Mulineria De Santalla D’Ozcos jig

Also known as Muineira De Santalla D’Ozcos, Mulineira De Santalla D’Ozcos.

There is 1 recording of a tune by this name.

Mulineria De Santalla D'Ozcos has been added to 100 tunebooks.

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One setting

X: 1
T: Mulineria De Santalla D'Ozcos
R: jig
M: 6/8
L: 1/8
K: Dmaj
g|: afg fed| f2 e A3| efg efg| a3 abg|
afg fed| f2 e A3| efg ecA|1 d2 d dfg:|2 d2 D DFA||
dcd gce| d2 A Bcd| AGF EDE| G2 E DFA|
dcd gce| d3 dcB| A2 F G2 E| D3 DFA|
dcd gce| d2 d ecA| F3 EDE| G2 E DFA|
dcd gce| d3 dcB| A2 F G2 E| D2 d dfg|
# Added by Rusty .

Sixteen comments

This is my first ABC ever so if it’s hard to understand I’m sorry (it makes sense in my head heh…)
This jig is from Flook:Rubai and its really fun to play, I tried to keep it as simple as possible, but the more ornamentation you can cram in the better IMO.

Posted by .

wait a tick, why isn’t in sheet music too?

Posted by .

Simma down…

If you look at the submission form you’ll see that it takes up to 24 hours. Jeremy isn’t awake 24-hours a day, (sleeping right now most likely,) but as soon as he joins cyber-space I’m sure he’ll make it so.

oh, I get it thanks for the help.

Posted by .


This seems more like a Spanish jota rather than an irish jig, does any one know any more aboutits origins?


It’s definitely a Spanish tune (my dad is a Spanish professor) but it’s on the Flook album so I thought I’d submit it. It’s also the only tune I’ve learned by ear (sadly, but I’m working on that).

Posted by .

Spanish Tune

If you want to go really Spanish, try playing it in 3/4 rather than 6/8. Split the quaver runsintoduplets and play it as a very fast flowing onetothe bar The occasionalcrotchet/quaver crotchet/quaver bars comeover as a pleasant syncopation.The wholethings sounds Spanish andcaould be used for flowing waltz type dances. I suspect thisis closer to theoriginal than the jig time version that Flook recorded.

It’s an asturian jig (thus 6/8 time) and you can find it played by the great asturian band Felpeyu in their second Cd: Tierra. Great Music, great band and great land. You have to listen to more asturian music; it worths.

Asturian Music

I Agree completly with Gontzo ( que pasa, chaval!), and if you want to find ‘some’ Asturian tunes, try this site:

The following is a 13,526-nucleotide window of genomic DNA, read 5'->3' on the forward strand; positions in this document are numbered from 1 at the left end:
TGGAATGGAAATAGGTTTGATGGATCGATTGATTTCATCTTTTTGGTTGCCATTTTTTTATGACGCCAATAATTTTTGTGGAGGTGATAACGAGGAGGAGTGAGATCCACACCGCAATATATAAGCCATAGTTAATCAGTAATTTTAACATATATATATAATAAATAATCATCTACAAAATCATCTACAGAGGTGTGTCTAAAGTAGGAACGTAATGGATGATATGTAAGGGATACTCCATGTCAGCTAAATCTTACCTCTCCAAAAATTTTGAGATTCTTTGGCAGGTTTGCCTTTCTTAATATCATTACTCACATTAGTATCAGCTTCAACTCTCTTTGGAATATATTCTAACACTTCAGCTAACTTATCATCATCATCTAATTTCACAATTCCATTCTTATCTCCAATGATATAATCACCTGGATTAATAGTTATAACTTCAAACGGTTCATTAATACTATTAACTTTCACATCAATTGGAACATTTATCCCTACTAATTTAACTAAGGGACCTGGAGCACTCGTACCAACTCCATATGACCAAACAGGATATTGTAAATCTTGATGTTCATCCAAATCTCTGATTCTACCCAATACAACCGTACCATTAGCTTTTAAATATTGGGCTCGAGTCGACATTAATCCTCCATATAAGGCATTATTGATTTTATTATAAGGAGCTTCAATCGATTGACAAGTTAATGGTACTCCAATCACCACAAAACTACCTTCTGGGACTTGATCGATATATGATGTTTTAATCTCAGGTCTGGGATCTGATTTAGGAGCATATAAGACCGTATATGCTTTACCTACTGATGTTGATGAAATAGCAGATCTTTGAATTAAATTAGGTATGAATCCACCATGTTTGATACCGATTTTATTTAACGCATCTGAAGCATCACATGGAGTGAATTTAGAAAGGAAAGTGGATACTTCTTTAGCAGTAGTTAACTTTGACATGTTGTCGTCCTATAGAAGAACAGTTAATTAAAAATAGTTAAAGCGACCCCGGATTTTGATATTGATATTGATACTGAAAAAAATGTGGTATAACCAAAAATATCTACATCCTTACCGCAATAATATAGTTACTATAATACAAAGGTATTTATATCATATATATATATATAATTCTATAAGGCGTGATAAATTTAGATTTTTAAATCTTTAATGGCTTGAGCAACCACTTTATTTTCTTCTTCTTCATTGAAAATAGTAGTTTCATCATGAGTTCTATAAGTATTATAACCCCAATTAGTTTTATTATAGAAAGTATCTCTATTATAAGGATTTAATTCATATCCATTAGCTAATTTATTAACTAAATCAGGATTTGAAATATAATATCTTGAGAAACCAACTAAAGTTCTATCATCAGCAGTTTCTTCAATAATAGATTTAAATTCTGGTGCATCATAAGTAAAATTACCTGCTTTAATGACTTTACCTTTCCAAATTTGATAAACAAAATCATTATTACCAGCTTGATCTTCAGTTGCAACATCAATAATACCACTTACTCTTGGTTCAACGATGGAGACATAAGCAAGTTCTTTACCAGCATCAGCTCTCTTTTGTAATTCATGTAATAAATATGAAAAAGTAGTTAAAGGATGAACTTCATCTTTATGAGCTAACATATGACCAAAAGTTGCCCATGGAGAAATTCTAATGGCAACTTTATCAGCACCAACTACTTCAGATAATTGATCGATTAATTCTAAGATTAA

In asturian, spanish & english… there are almost 900 tunes in ABC, and some of you will notice that a muineira or mulineira is, indeed, an asturian jig. There are too jotas in 3/4 time, ‘saltones’ (in 4/4 time, a sort of asturian reel) and a lot of songs with lyrics…

I hope you enjoy it…

Thanks for posting this link Fernandito, I shall definitely be using it to increase my repertoire. Asturian music is class, esp. Tejedor.

For my taste, Tejedor is the best piper nowadays in Asturias. There are such great pipers, like Xuacu Amieva, and great bands like Felpeyu or Llan de Cubel - there are called sometimes ‘Tannahill de Cubel’ -, but I like very much the treatment that Tejedor gives to traditional dance tunes & songs.
In my opinion, the main problem with contemporary asturian bands is that they tend to imitate, conciounsly or not, the Llan de Cubel sound. Althought they are, for me, the greatest band playing this music today, sometimes I miss new ideas…
I’m happy about more knowledge of Asturian & galician music throughout bands like Lunasa or Flook, but remember that their version is, more or less, like the one that a spanish make of an Irish tune… XDD
Thanks for your post and your interest, Conán

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About the rythm

Not only 3/4 in Spanish! Also 6/8 appears in asturian, galician and even castillian tunes.
This is a Mulineira (the same than a Muñeira) and its genre has a lot to do with jigs. (they aren´t the same, but in fact are similar)

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Very nicely transcribed, thanks!